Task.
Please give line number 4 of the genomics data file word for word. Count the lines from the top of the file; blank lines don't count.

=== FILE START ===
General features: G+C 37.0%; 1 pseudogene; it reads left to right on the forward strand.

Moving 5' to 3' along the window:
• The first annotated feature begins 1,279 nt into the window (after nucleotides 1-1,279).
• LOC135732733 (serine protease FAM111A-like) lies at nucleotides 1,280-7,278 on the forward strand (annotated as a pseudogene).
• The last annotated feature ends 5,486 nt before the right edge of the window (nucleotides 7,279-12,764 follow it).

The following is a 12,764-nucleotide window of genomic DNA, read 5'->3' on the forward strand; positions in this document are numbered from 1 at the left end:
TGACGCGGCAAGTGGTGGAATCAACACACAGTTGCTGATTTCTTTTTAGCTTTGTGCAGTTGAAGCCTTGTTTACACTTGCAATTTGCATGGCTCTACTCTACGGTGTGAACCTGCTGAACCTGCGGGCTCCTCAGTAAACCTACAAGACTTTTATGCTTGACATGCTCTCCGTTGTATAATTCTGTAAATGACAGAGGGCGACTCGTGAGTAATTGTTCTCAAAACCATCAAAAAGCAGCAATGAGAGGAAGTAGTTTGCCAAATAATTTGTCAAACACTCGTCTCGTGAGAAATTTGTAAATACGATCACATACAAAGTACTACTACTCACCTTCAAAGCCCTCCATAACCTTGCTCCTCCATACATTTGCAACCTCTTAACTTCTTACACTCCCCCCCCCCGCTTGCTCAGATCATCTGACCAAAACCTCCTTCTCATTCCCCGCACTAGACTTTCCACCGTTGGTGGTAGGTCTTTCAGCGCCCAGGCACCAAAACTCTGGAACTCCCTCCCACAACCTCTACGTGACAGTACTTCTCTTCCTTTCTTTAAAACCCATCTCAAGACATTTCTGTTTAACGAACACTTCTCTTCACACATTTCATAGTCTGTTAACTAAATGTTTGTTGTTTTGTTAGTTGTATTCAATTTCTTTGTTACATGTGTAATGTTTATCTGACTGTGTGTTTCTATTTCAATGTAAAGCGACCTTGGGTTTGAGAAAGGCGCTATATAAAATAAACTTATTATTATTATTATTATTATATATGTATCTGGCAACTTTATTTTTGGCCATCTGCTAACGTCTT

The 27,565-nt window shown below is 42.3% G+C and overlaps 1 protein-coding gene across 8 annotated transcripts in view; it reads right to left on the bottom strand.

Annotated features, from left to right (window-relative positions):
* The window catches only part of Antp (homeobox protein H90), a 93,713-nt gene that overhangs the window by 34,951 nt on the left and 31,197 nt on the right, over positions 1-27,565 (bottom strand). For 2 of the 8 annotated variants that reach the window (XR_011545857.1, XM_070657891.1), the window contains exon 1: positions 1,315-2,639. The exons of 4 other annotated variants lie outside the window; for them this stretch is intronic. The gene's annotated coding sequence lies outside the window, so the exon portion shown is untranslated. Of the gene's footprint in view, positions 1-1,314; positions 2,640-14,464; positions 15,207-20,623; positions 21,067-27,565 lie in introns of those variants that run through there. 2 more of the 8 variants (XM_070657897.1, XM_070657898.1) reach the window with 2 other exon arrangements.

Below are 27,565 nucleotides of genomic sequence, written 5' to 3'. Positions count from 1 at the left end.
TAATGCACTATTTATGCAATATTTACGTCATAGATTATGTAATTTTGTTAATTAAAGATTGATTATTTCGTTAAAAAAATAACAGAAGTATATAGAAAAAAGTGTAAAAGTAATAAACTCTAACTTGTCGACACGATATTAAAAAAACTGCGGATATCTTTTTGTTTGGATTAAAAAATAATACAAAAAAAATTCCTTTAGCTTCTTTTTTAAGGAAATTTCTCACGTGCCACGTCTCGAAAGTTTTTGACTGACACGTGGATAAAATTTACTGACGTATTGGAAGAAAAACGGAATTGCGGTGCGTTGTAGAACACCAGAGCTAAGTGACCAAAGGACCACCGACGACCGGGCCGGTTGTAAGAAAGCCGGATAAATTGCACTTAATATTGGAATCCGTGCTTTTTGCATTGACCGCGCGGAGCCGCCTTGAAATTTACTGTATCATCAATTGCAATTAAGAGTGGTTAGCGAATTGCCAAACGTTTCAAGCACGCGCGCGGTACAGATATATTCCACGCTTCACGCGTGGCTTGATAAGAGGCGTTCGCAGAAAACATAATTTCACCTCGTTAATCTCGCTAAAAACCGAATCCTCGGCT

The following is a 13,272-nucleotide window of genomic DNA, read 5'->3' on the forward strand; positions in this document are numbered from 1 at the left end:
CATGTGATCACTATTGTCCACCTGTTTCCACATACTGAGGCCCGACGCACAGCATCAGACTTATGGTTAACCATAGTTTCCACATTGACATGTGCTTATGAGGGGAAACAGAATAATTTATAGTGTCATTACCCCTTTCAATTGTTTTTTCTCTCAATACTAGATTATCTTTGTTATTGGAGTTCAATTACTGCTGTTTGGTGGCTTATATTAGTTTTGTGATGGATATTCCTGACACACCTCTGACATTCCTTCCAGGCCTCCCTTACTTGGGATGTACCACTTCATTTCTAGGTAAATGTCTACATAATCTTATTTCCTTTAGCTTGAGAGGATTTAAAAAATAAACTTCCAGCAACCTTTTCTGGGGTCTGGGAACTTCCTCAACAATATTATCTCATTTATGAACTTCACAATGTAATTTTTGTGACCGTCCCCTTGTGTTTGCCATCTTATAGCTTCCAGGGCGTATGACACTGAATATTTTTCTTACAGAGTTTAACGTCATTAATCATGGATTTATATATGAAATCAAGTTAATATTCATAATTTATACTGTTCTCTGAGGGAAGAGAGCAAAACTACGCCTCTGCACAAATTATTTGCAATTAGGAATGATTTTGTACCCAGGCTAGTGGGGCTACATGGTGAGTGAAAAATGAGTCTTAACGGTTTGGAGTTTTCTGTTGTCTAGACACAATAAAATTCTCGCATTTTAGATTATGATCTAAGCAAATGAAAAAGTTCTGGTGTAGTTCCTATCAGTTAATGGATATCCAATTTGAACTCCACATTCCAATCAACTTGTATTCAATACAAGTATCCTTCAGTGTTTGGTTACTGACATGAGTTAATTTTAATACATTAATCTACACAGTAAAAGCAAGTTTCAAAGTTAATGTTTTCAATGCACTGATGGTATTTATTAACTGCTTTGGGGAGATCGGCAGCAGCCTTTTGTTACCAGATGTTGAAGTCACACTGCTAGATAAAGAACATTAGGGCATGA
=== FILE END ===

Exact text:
• LOC135732733 (serine protease FAM111A-like) lies at nucleotides 1,280-7,278 on the forward strand (annotated as a pseudogene).